Limits of Imagination
Montreal, January 2005
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The shadowing around this "colour" implies more than texture, it adds a sense of separation between it and the page. Paint of a certain colour, once on a page, belongs to it while this one almost has a sense of individuality. In this case however, it gives the impression that this 4th dimension adds an energy component making this perhaps more of an idea than a colour...You have created the first tangible idea...only it's still imprisonned inside your work.
Sat May 28 04:39:34 2005 from Chris Shannon < [email protected] >
A tetrachromat is an organism for which the perceptual effect of any arbitrarily chosen light from its visible spectrum can be matched by a mixture of no more than four different pure spectral lights.
Tetrachromacy has not yet been demonstrated as a characteristic property of any mammalian species, though it is likely that it occurs in some birds, fish, amphibians, reptiles and insects. Humans and other Old World primates normally have three types of cone cells and are therefore trichromats. However, at low light intensities the rod cells may contribute to colour vision, giving a small region of tetrachromacy in the colour space. It has also been suggested that women who are carriers for certain kinds of color blindness (protanomaly or deuteranomaly) may be born as full tetrachromats, having four different simultaneously functioning kinds of cones.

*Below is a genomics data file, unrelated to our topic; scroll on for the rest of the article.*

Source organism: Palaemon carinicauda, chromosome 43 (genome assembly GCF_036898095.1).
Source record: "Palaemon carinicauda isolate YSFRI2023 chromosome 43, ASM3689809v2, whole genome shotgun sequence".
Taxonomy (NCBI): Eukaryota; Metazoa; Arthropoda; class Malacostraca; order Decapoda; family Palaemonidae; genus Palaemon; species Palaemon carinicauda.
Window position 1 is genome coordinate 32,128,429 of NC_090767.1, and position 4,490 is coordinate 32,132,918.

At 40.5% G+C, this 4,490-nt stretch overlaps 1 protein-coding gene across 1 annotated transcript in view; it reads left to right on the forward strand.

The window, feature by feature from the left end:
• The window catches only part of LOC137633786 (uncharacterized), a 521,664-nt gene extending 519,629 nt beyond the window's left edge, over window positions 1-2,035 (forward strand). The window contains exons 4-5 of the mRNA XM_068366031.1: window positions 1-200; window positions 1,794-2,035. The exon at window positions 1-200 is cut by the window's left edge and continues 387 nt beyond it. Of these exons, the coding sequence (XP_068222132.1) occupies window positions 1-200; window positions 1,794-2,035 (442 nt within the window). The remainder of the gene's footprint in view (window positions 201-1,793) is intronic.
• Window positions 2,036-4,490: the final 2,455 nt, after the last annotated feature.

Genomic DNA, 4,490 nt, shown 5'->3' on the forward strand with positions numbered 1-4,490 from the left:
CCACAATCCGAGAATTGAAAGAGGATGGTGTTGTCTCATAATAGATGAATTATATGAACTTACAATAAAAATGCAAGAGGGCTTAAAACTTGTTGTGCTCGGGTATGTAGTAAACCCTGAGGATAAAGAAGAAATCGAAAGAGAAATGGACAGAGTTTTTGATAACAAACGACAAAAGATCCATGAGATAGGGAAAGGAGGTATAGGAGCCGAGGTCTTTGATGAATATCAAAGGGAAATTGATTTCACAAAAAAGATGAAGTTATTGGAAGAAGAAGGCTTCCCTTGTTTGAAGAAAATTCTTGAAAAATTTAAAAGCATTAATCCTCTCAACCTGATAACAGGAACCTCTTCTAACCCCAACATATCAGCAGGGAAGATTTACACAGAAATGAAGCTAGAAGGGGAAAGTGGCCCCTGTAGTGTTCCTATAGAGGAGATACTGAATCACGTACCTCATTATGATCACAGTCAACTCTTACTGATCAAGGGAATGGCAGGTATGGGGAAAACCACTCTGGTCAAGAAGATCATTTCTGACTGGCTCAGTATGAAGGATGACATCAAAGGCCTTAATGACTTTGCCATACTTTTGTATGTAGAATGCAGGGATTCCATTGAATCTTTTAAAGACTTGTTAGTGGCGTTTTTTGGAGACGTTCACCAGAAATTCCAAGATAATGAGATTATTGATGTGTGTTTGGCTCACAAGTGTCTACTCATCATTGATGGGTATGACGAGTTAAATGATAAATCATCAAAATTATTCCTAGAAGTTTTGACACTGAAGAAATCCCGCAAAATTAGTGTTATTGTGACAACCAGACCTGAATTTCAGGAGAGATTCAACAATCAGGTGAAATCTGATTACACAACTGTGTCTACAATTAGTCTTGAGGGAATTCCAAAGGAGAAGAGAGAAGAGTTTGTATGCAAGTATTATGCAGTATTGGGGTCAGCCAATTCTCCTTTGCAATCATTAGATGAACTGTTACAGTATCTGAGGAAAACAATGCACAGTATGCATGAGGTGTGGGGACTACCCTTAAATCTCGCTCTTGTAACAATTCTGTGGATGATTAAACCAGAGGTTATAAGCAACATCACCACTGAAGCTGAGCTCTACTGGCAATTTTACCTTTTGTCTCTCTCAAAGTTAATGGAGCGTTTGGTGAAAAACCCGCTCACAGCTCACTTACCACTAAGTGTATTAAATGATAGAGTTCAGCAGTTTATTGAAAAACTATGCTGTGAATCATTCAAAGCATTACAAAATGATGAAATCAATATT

So at low light levels we can all see the fourth primary colour, using our rods as colour sensors.
Thu Sep 29 12:53:24 2005 from Lope < lope_away at yahoo dot com >
Well next time in a dark room I'll pay extremely close attention to the colours I see - maybe a fourth one will appear. I'm closing my eyes tight right now, and all I'm seeing is black, and some purple.
You mentioned one deficiency - deuteranomaly. The picture below shows what its like to have this deficiency, versus being a normal trichromat.
pinched from the University of Calgary Psychology page.
Wonder what this picture would look like if it compared a normal trichromat to a tetrachromat?
Sun Nov 13 21:53:30 2005 from
"Its a bit sobering, to know my own limits.... There is a good side to all of this." --
Tue Nov 15 12:56:43 2005 from Lope < lope_away at yahoo dot com >
I did some reading on Becker, fascinating work - thanks for the comment.
A picture of Ernest Becker, from this website.
From the bits I read on the net, Becker believed that we humans create fantasies about our own physical limitations, mainly death, in order to give us the strength to continue living. These fantasies allow us to ignore the fact that we will one day die, and that we don't entirely know what will happen after.
Which brings up the question - why bother learning what your weaknesses are? Why not convince yourself that your imagination is unlimited, or believe that good things will happen after you die? At least this gives you hope and happiness.